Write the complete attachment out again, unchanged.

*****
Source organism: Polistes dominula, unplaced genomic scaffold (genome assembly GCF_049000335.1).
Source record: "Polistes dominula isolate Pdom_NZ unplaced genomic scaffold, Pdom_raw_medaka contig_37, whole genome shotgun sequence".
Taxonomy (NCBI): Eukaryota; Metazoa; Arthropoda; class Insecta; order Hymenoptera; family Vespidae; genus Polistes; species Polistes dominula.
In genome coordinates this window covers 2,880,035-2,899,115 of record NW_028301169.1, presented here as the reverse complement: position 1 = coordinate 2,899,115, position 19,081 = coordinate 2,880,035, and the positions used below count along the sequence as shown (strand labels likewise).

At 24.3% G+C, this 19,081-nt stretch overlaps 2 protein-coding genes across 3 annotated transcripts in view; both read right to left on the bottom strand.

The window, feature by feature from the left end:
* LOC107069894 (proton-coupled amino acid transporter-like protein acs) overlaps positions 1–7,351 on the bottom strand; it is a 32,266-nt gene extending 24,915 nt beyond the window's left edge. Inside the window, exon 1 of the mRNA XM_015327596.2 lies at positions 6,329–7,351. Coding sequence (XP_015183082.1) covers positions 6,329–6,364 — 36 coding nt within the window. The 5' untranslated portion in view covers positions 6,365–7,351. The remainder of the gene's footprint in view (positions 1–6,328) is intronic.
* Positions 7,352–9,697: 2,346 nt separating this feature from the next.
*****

Source organism: Polistes dominula, unplaced genomic scaffold (genome assembly GCF_049000335.1).
Source record: "Polistes dominula isolate Pdom_NZ unplaced genomic scaffold, Pdom_raw_medaka contig_37, whole genome shotgun sequence".
Taxonomy (NCBI): Eukaryota; Metazoa; Arthropoda; class Insecta; order Hymenoptera; family Vespidae; genus Polistes; species Polistes dominula.
In genome coordinates this window covers 2,880,035-2,899,115 of record NW_028301169.1, presented here as the reverse complement: position 1 = coordinate 2,899,115, position 19,081 = coordinate 2,880,035, and the positions used below count along the sequence as shown (strand labels likewise).

At 24.3% G+C, this 19,081-nt stretch overlaps 2 protein-coding genes across 3 annotated transcripts in view; both read right to left on the bottom strand.

The window, feature by feature from the left end:
* LOC107069894 (proton-coupled amino acid transporter-like protein acs) overlaps positions 1–7,351 on the bottom strand; it is a 32,266-nt gene extending 24,915 nt beyond the window's left edge. Inside the window, exon 1 of the mRNA XM_015327596.2 lies at positions 6,329–7,351. Coding sequence (XP_015183082.1) covers positions 6,329–6,364 — 36 coding nt within the window. The 5' untranslated portion in view covers positions 6,365–7,351. The remainder of the gene's footprint in view (positions 1–6,328) is intronic.
* Positions 7,352–9,697: 2,346 nt separating this feature from the next.